Department confirms GP money may go elsewhere

GP shortage an ongoing issueGP shortage an ongoing issue

The Federal Department of Health appears to have confirmed that little of the $100,000 allocated to fix the Peninsula GP shortage has been spent.

That money is now likely to go “to address additional identified needs of the Hunter New England and Central Coast Community”. It had previously been expected that the money would be used by the Hunter New England Primary Health Network Peninsula Workforce Committee. In a written statement, the Department said: “Whilst the $100,000 in funding remains allocated to support the work of the Committee, the local solutions identified by the Committee are low-cost options to improve coordination and communication amongst local practitioners through the Primary Health Network.

“The local Primary Health Network continues to address local workforce needs in the area, with the support of the committee, through little to no cost. “The remaining funding is available to address additional identified needs of the Hunter New England and Central Coast Community. The Department’s statement claimed: “Residents in and around the Peninsula will have noticed improved access to GPs as a result of the work of the committee. “The committee was established to develop sustainable solutions and strategies for general practice to improve patient access to primary health care within the Peninsula area,” the statement said. “The committee has met four times since it was established last year and has been actively working on strategies to attract and retain GPs and increase scope of the nursing workforce,” it said.

“Since the committee commenced its work, the workforce shortage in the Peninsula has improved, with two new permanent general practitioners commencing practice in Umina, one new general practitioner commencing at Ettalong Family Medical Practice and a reduction in the average age of general practitioners from 61 years to 58 years. “The work of the committee has resulted in stronger relationships with GP Synergy, the provider of the federally-funded Australian General Practice Training program for doctors seeking to specialise as general practitioners in NSW and ACT. “This means more practices are now accredited to train registrars in the region. “Four general practitioner registrars have commenced in the area and GP Synergy is working closely with Woy Woy Peninsula practices to further increase these numbers.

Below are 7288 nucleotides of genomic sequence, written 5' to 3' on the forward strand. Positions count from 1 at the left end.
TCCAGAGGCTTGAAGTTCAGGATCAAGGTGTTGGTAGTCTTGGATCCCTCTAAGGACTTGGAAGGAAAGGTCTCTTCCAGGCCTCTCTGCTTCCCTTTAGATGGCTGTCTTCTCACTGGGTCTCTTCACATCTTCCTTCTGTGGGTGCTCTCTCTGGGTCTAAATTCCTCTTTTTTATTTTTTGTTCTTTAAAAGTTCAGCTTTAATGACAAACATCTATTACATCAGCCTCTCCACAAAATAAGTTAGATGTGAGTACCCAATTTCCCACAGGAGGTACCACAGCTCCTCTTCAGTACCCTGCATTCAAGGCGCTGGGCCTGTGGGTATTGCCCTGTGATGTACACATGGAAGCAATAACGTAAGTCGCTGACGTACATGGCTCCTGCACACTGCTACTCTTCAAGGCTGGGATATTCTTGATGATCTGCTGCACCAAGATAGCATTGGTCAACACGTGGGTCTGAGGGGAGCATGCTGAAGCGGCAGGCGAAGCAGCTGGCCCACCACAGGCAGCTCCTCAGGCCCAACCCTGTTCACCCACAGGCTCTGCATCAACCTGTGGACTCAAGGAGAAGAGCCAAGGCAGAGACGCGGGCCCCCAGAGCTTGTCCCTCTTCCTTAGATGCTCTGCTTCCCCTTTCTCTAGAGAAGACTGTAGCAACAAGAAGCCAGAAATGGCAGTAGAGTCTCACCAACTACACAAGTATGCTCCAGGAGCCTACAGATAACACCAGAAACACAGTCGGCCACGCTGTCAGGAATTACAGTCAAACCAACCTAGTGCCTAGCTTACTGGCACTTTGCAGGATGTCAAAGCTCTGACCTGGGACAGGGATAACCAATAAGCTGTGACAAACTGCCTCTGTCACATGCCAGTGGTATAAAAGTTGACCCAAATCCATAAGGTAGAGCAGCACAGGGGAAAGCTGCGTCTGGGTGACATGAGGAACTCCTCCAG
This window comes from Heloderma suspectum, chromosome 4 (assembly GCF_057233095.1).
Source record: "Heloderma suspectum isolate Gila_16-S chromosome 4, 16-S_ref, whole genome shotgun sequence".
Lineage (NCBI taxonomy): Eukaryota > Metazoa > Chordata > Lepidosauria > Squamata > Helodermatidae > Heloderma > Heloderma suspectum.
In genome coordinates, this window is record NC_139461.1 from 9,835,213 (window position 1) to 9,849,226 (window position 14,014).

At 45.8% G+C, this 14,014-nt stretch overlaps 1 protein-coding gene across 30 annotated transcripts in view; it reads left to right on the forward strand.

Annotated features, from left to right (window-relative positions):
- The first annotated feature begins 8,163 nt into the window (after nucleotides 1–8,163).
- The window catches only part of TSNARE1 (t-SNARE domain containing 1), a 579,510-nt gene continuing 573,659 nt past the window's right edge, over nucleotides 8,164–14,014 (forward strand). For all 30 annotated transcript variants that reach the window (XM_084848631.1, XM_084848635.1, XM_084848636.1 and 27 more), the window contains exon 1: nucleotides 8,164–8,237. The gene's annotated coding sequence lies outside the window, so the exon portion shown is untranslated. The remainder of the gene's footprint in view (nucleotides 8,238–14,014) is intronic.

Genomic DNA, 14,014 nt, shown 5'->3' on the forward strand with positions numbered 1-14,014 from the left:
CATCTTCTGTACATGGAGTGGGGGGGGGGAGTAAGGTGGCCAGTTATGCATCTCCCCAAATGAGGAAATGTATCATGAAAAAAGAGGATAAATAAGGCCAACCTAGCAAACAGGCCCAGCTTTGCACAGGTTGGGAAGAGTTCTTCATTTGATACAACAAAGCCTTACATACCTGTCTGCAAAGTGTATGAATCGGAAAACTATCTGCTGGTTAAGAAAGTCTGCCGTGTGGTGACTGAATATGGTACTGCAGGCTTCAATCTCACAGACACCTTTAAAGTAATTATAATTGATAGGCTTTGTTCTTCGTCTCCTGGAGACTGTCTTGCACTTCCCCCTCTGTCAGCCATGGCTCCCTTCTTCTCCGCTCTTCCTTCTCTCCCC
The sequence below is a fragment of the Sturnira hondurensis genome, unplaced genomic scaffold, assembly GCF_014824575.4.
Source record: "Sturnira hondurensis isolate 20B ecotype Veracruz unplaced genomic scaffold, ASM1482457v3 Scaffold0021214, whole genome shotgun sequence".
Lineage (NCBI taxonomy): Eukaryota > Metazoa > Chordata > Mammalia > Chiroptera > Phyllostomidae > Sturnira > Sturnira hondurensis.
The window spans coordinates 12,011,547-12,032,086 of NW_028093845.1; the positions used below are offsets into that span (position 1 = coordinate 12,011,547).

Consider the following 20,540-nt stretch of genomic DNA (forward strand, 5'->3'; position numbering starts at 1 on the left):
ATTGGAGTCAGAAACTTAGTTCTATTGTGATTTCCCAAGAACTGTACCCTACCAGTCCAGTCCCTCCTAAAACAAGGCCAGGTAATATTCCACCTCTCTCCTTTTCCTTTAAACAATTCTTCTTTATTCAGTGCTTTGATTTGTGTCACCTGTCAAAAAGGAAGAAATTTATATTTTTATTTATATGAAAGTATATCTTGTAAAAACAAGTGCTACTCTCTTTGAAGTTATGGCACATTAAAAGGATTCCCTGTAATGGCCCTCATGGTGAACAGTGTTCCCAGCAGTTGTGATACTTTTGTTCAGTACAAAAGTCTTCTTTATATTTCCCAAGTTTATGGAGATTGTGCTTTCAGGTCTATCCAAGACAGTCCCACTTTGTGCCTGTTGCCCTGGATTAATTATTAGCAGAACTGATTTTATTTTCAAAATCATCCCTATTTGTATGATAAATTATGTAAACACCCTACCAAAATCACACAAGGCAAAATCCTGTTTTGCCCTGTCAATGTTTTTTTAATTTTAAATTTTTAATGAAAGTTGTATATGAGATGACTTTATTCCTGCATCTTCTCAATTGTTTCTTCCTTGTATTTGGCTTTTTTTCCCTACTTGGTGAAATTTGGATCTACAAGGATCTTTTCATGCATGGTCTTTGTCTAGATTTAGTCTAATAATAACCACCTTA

“The committee’s work is continuing, with further recruitment and retention strategies being tested for the Peninsula area. “Residents interested in the work of the Committee should contact the Hunter New England Primary Health Network for further information.” According to the Primary Health Network, the total number of GPs in the Peninsula area including registrars has increased by seven since the inception of the project, with no recruitment agency placements needed. Member for Robertson Ms Lucy Wicks commented: “Labor’s latest scare campaign around health funding on the Central Coast is an utter fabrication and a lie. “Labor … appears to completely ignore significant, game-changing local initiatives including … our commitment to help tackle the Peninsula GP shortage,” she said. “Labor is outrageously trying to create a scare campaign around health without a skerrick of evidence.

SOURCE: Media statement, 7 May 2018 Federal Department of Health Media release, 7 May 2017 Tim Sowden, Office of Lucy Wicks Audio file, 7 May 2018 Lucy Wicks, Member for Robertson

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